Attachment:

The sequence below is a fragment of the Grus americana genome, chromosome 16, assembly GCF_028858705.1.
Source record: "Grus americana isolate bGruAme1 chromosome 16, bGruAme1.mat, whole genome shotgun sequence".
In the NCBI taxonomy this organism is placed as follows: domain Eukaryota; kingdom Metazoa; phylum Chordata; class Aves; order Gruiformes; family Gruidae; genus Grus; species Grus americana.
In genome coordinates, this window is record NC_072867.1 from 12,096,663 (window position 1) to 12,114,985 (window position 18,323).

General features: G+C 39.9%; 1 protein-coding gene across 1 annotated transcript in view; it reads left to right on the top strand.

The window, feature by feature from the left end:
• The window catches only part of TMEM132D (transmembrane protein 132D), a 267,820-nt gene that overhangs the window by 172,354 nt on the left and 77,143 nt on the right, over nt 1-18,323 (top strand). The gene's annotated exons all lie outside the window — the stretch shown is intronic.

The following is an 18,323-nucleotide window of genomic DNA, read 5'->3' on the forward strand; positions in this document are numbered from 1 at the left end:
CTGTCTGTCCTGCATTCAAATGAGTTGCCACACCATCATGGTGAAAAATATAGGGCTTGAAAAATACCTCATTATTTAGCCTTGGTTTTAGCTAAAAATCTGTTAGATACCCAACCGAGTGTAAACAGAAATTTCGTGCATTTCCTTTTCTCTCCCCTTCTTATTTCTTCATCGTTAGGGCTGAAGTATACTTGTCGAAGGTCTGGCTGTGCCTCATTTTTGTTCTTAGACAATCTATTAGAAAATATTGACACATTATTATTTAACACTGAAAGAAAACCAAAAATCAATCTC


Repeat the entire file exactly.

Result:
The sequence below is a fragment of the Grus americana genome, chromosome 16, assembly GCF_028858705.1.
Source record: "Grus americana isolate bGruAme1 chromosome 16, bGruAme1.mat, whole genome shotgun sequence".
In the NCBI taxonomy this organism is placed as follows: domain Eukaryota; kingdom Metazoa; phylum Chordata; class Aves; order Gruiformes; family Gruidae; genus Grus; species Grus americana.
In genome coordinates, this window is record NC_072867.1 from 12,096,663 (window position 1) to 12,114,985 (window position 18,323).

General features: G+C 39.9%; 1 protein-coding gene across 1 annotated transcript in view; it reads left to right on the top strand.

The window, feature by feature from the left end:
• The window catches only part of TMEM132D (transmembrane protein 132D), a 267,820-nt gene that overhangs the window by 172,354 nt on the left and 77,143 nt on the right, over nt 1-18,323 (top strand). The gene's annotated exons all lie outside the window — the stretch shown is intronic.

The following is an 18,323-nucleotide window of genomic DNA, read 5'->3' on the forward strand; positions in this document are numbered from 1 at the left end:
CTGTCTGTCCTGCATTCAAATGAGTTGCCACACCATCATGGTGAAAAATATAGGGCTTGAAAAATACCTCATTATTTAGCCTTGGTTTTAGCTAAAAATCTGTTAGATACCCAACCGAGTGTAAACAGAAATTTCGTGCATTTCCTTTTCTCTCCCCTTCTTATTTCTTCATCGTTAGGGCTGAAGTATACTTGTCGAAGGTCTGGCTGTGCCTCATTTTTGTTCTTAGACAATCTATTAGAAAATATTGACACATTATTATTTAACACTGAAAGAAAACCAAAAATCAATCTC